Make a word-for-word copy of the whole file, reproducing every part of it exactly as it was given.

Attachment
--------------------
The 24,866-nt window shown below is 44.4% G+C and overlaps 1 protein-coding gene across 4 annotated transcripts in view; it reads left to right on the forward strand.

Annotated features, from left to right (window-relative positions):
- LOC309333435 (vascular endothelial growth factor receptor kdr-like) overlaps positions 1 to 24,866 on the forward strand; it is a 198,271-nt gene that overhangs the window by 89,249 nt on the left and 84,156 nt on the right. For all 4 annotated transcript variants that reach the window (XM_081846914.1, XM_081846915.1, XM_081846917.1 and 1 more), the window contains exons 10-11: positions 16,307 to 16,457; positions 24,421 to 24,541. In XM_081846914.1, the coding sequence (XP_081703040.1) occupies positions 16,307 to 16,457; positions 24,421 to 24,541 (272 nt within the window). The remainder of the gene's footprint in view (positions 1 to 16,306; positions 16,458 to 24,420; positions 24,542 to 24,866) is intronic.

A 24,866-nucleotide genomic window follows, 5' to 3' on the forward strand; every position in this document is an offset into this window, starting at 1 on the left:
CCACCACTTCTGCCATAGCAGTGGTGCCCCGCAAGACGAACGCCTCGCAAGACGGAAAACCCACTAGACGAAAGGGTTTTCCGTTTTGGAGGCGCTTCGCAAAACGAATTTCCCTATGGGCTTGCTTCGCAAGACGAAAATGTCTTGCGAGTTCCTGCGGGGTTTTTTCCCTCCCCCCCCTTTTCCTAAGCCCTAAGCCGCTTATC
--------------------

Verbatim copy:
The 24,866-nt window shown below is 44.4% G+C and overlaps 1 protein-coding gene across 4 annotated transcripts in view; it reads left to right on the forward strand.

Annotated features, from left to right (window-relative positions):
- LOC309333435 (vascular endothelial growth factor receptor kdr-like) overlaps positions 1 to 24,866 on the forward strand; it is a 198,271-nt gene that overhangs the window by 89,249 nt on the left and 84,156 nt on the right. For all 4 annotated transcript variants that reach the window (XM_081846914.1, XM_081846915.1, XM_081846917.1 and 1 more), the window contains exons 10-11: positions 16,307 to 16,457; positions 24,421 to 24,541. In XM_081846914.1, the coding sequence (XP_081703040.1) occupies positions 16,307 to 16,457; positions 24,421 to 24,541 (272 nt within the window). The remainder of the gene's footprint in view (positions 1 to 16,306; positions 16,458 to 24,420; positions 24,542 to 24,866) is intronic.

A 24,866-nucleotide genomic window follows, 5' to 3' on the forward strand; every position in this document is an offset into this window, starting at 1 on the left:
CCACCACTTCTGCCATAGCAGTGGTGCCCCGCAAGACGAACGCCTCGCAAGACGGAAAACCCACTAGACGAAAGGGTTTTCCGTTTTGGAGGCGCTTCGCAAAACGAATTTCCCTATGGGCTTGCTTCGCAAGACGAAAATGTCTTGCGAGTTCCTGCGGGGTTTTTTCCCTCCCCCCCCTTTTCCTAAGCCCTAAGCCGCTTATC